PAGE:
Dawes Sportif Comp £849.99

Steel Audax ride

BikeRadar score 3/5

With their touring background, Dawes know plenty about building long-distance bikes. The Sportif Comp is aimed at the world of compact doubles and skinnier tyres, and it had us scratching our heads.

Its frame, fork and steering geometry mark it out as a light tourer, yet the gearing makes no concessions to that at all; the 12-23T cassette is all racer. There are better value options out there, too.

  • Frame: Good clearances and abundant braze-ons but it’s on the heavy side and the steel fork is arguably a step down from carbon (8/10)
  • Handling: Comfortable, with a shorter reach that suits easier paced riding and a sharper steering response that will still feel fine with luggage (8/10)
  • Equipment: A little under-specced for its price, and the 12-23T cassette makes no sense on what claims to be a sportive bike – especially one that can carry luggage as well as this (5/10)
  • Wheels: The rims are reasonable but the hubs and tyres are economised. More spokes should at least provide better durability with luggage or a heavier rider (6/10)

Dawes are best known for their touring bikes, and some features you’d associate with tourers have found their way onto this audax bike. The fork is chromoly steel and includes eyelets not only for mudguards but also for a low-rider rack and even a dynamo bracket. It also has more offset than is usual, though it’s not light.

The Reynolds 520 frame isn’t either. It doesn’t help that the down tube has a deep teardrop profile reminiscent of aluminium tubing; aluminium needs to be oversized for stiffness and strength, steel doesn’t – it’s fine in more modest diameters. Bigger tubes add weight.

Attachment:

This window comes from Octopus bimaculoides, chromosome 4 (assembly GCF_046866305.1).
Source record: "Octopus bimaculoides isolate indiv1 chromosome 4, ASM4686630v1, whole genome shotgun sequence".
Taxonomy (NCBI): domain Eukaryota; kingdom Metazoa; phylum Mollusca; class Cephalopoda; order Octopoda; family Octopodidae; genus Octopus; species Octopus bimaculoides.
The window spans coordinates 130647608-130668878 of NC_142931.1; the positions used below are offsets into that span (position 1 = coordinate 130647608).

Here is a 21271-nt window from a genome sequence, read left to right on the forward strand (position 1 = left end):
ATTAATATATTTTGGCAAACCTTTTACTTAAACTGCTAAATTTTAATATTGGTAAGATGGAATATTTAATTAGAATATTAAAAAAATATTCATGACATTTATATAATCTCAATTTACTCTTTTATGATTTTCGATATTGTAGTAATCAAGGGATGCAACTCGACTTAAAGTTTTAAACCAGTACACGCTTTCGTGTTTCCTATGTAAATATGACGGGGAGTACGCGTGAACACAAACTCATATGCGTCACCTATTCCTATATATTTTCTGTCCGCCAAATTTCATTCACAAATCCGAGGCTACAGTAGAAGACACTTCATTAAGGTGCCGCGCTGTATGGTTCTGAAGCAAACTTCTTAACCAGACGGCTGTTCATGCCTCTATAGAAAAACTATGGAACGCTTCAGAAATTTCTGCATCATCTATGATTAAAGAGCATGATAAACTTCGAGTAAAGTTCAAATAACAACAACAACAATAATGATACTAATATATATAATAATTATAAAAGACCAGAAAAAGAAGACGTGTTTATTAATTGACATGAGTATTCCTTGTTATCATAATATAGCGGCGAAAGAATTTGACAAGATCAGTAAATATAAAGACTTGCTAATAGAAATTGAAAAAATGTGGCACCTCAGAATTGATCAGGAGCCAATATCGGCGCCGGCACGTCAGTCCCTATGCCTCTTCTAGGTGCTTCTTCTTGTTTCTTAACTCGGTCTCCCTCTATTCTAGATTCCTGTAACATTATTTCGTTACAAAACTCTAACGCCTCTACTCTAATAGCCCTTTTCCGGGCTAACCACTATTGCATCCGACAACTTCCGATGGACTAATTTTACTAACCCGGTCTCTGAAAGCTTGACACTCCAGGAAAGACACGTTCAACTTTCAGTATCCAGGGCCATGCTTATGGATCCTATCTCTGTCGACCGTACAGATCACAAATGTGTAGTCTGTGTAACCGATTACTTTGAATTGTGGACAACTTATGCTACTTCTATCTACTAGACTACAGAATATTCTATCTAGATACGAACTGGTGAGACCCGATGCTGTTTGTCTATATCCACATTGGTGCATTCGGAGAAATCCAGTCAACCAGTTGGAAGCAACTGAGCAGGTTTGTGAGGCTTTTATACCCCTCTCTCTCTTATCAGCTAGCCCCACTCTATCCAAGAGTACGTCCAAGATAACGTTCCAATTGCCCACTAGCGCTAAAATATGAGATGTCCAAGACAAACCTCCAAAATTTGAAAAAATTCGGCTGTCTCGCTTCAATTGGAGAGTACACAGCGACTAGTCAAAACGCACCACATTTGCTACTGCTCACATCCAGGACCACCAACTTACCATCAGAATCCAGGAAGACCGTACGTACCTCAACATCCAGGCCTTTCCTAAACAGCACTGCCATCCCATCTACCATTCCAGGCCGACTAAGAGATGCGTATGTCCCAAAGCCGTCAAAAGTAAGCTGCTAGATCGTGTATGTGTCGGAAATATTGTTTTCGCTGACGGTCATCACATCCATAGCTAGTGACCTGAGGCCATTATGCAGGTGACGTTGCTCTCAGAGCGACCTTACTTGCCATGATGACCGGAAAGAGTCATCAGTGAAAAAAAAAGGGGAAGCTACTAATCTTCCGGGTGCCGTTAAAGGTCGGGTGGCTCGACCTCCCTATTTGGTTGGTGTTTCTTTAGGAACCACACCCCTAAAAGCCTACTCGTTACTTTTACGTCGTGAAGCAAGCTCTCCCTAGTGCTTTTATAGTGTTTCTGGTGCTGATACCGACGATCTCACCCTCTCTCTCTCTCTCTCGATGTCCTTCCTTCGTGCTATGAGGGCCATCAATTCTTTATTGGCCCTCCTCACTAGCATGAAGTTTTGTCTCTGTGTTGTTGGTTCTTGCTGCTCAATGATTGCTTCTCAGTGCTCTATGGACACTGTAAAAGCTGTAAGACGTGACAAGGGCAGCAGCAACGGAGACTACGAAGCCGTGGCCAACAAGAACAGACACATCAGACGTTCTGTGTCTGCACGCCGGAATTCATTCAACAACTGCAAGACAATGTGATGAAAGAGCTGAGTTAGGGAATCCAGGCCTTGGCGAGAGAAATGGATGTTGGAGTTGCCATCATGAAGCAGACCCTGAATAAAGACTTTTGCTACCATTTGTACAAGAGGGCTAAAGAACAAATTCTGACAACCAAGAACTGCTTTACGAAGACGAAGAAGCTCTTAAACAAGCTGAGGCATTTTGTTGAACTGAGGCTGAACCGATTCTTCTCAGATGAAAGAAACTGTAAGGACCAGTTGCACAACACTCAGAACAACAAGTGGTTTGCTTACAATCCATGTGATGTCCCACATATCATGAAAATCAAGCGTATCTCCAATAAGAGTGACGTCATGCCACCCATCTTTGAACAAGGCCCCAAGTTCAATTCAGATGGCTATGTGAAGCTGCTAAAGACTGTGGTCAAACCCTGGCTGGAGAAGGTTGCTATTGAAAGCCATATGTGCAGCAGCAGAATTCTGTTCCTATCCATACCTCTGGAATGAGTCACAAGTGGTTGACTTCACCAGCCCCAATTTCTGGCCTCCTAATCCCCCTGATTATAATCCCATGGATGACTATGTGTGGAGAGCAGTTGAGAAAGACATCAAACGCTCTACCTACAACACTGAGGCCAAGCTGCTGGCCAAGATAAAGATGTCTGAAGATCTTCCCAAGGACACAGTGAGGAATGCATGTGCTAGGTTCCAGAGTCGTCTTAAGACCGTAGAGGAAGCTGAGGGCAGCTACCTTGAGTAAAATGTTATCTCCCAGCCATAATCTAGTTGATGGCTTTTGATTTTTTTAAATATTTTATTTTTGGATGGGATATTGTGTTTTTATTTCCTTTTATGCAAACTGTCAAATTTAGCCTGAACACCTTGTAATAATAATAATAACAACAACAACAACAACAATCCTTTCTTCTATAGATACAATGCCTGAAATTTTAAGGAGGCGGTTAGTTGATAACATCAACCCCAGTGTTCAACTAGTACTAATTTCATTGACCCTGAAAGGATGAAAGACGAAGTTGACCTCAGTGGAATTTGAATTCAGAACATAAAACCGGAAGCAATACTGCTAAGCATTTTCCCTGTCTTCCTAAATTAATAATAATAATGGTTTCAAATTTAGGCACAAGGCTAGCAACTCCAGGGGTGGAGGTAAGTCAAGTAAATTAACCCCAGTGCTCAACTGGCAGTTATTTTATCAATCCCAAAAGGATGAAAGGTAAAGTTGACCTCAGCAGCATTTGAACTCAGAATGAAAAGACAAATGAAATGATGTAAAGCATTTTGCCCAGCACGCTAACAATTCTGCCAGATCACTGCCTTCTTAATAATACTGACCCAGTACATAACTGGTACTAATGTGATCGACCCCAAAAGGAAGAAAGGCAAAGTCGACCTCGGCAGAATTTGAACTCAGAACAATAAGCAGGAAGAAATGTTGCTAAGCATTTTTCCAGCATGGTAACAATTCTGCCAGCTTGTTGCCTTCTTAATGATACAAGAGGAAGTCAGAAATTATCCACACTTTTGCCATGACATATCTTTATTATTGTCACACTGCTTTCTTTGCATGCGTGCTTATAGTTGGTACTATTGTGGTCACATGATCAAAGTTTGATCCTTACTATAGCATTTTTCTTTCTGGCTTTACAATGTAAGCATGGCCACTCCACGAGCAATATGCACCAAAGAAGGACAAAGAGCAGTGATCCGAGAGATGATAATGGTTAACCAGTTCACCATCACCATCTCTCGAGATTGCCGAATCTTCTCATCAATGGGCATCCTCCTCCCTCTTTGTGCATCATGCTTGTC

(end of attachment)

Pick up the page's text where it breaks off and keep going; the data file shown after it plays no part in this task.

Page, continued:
The proportions of the bike are good. The short stem (9cm) gives a more relaxed reach to the bar. There’s no toe overlap and there’s enough space under the fork crown to fit a 28mm tyre plus mudguard (although not pictured here, the Sportif Comp comes with both front and rear 'guards). Contact points are good, with an oversize bar that doesn’t extend forward too far or drop down too deeply, and a comfortable saddle.

We didn’t have any problem with the slightly sharper steering granted by the reduced trail and shorter stem. The Sportif Comp still descends and corners fine, and when you’re climbing at slow speeds the front wheel has less propensity to wander.

Riding uphill presents problems of its own, though, with the 12-23T cassette. We were in the 23T sprocket and wanting something lower on every significant climb, standing more often than sitting. A 25T sprocket would at least nod towards recreational use; a 27T sprocket would be better still. 

What this bike really needs is a 50/39/30T triple and a wider ratio cassette Don’t forget that the Sportif Comp will take a full set of panniers. Only a masochist would fit them to a bike geared like this.

There’s a question mark over the Dawes in terms of value. For this price, we were hoping for a sprinkling of Shimano Tiagra instead of the ubiquitous Sora, or perhaps a carbon fork or something more eye-catching in terms of wheels.

The Alex DA22 rims do have a stronger sleeve joint rather than a pin joint, but they’re laced to no-name hubs and shod with Schwalbe’s budget Blizzard Sport tyres rather than the better Blizzard versions or high-mileage tyres like Schwalbe Duranos.

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